HP Envy 120 e-All-in-One – A Pretty Face

HP Envy 120 e-All-in-One Printer Review and RatingsOver the past few years, a trend of sorts has emerged in the market for all-in-one (AIO) inkjet printers. In addition to manufacturing the standard range of practical office appliances for printing, copying, and scanning, most of the major printer makers—HP, Brother, Canon, and Epson come to mind—have added stylish-looking, luxury or semi-luxury models to their product lines. No longer does buying an AIO for your small or home-based office mean you have to choose one bulky, clunky-looking machine over another.

We’ve seen some reasonably good-looking printers over the years, but HP took the first shot in the style-over-substance wars (or at least the style-equal-to-substance ones) about two and a half years ago with the sleek Envy 100 e-All-in-One Printer. For a while, only Canon and HP sparred in this printer maker’s fashion rivalry—Canon with its glossy, elegant cube-shaped Pixma MG6220 and MG8220, and HP with its follow-on Envy, the Envy 110 e-All-in-One, which we looked at back in November 2011.

HP Envy 120Lately, though, Epson and Brother have rolled out runway-ready models of their own—Epson, with its Expression Premium XP Small-in-One line (our fave so far being the Expression Premium XP-800), and Brother with its very good MFC-J4510DW. What this tells us: Buyers of small- and home-office printers care enough about printer appearance to warrant making good-looking printers. Not only are we seeing eye-candy models from a wider range of manufacturers, but Canon sent us a refreshed version of the Pixma MG6220, the highly stylish Pixma MG6320, a couple of months ago, and HP’s update of the Envy 110, the $249.99-list Envy 120 e-All-in-One Printer—the subject of this review—arrived in our lab a few days ago.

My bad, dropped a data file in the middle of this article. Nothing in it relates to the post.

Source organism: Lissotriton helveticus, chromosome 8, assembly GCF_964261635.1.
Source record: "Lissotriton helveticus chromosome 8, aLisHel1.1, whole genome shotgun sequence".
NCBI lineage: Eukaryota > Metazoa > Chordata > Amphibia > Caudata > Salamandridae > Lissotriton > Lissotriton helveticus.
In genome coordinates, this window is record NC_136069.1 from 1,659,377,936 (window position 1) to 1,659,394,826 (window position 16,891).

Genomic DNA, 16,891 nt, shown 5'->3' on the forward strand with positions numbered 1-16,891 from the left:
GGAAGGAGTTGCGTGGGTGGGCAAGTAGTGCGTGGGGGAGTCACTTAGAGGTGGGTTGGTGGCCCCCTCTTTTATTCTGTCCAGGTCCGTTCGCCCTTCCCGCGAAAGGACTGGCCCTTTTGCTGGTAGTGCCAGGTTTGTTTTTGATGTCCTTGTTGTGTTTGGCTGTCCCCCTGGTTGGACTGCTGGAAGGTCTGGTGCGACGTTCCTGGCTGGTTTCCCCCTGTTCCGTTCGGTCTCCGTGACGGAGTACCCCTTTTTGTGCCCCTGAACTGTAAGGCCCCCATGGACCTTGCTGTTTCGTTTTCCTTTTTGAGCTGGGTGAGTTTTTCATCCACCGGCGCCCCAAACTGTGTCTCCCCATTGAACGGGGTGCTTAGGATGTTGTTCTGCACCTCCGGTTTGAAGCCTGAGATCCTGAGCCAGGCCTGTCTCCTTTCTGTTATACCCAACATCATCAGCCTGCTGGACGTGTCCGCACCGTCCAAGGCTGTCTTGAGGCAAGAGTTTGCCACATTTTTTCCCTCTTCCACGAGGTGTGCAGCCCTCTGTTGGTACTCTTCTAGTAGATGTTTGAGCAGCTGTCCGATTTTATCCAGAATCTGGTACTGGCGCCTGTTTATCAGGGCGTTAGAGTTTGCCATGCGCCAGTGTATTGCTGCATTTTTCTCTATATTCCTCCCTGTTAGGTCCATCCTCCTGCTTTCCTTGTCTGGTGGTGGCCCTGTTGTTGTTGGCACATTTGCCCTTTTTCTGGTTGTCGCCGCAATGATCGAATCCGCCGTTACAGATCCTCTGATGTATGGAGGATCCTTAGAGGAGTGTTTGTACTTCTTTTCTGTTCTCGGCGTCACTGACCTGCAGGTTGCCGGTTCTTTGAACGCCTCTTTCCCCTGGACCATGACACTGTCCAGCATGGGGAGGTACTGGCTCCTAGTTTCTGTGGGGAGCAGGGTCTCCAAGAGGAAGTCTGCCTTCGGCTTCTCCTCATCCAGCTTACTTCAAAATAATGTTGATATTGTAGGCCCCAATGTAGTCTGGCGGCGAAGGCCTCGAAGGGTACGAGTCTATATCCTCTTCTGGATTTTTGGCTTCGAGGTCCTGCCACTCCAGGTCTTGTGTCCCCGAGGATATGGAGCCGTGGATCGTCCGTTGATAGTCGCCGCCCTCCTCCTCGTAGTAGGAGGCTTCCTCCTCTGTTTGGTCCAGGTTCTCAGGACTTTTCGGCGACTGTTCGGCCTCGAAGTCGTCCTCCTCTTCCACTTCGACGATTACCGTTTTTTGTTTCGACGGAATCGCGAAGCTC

HP Envy 100, 110, and 120

The evolution of the Envy line: the HP Envy 100, 110, and 120 (left to right).

What distinguishes this and preceding Envys from its competitors is that, above all, their primary strength is, well, looking good. With the other products we’ve mentioned here, their good looks are secondary—a by-product, if you will, of being premium office appliances.

Take the Pixma MG6320, for instance. As one of Canon’s higher-end photo printers, its primary purpose is to churn out top-quality images, and it does. Meanwhile, Epson’s Expression Premium XP-800, as well as Brother’s MFC-J4510DW, focus first on squeezing as much functionality into the smallest “reasonable” form factor. That you get a machine that looks good in a style-conscious office or your living room is a secondary consideration, not the primary one.

HP Envy 120 Top ViewThe Envy 120 is, as you’ll see in the Design & Features section on the next page, a good-looking printer—one of the tops in that regard. However, as we pointed out about the Envy 110 before it, as AIOs designed for small-offices and small-businesses go, it is not a very practical choice—especially if you do even an average amount of printing.

While, for the most part, it produces good-looking output, it’s slower than most AIOs, regardless of price, and because it has one of the highest per-page ink costs among printers in this price range, it’s expensive to use. Furthermore, it lacks several key conveniences and productivity features, such as an automatic document feeder (ADF). It’s really all about the look.

See the entire review at Computer Shopper.

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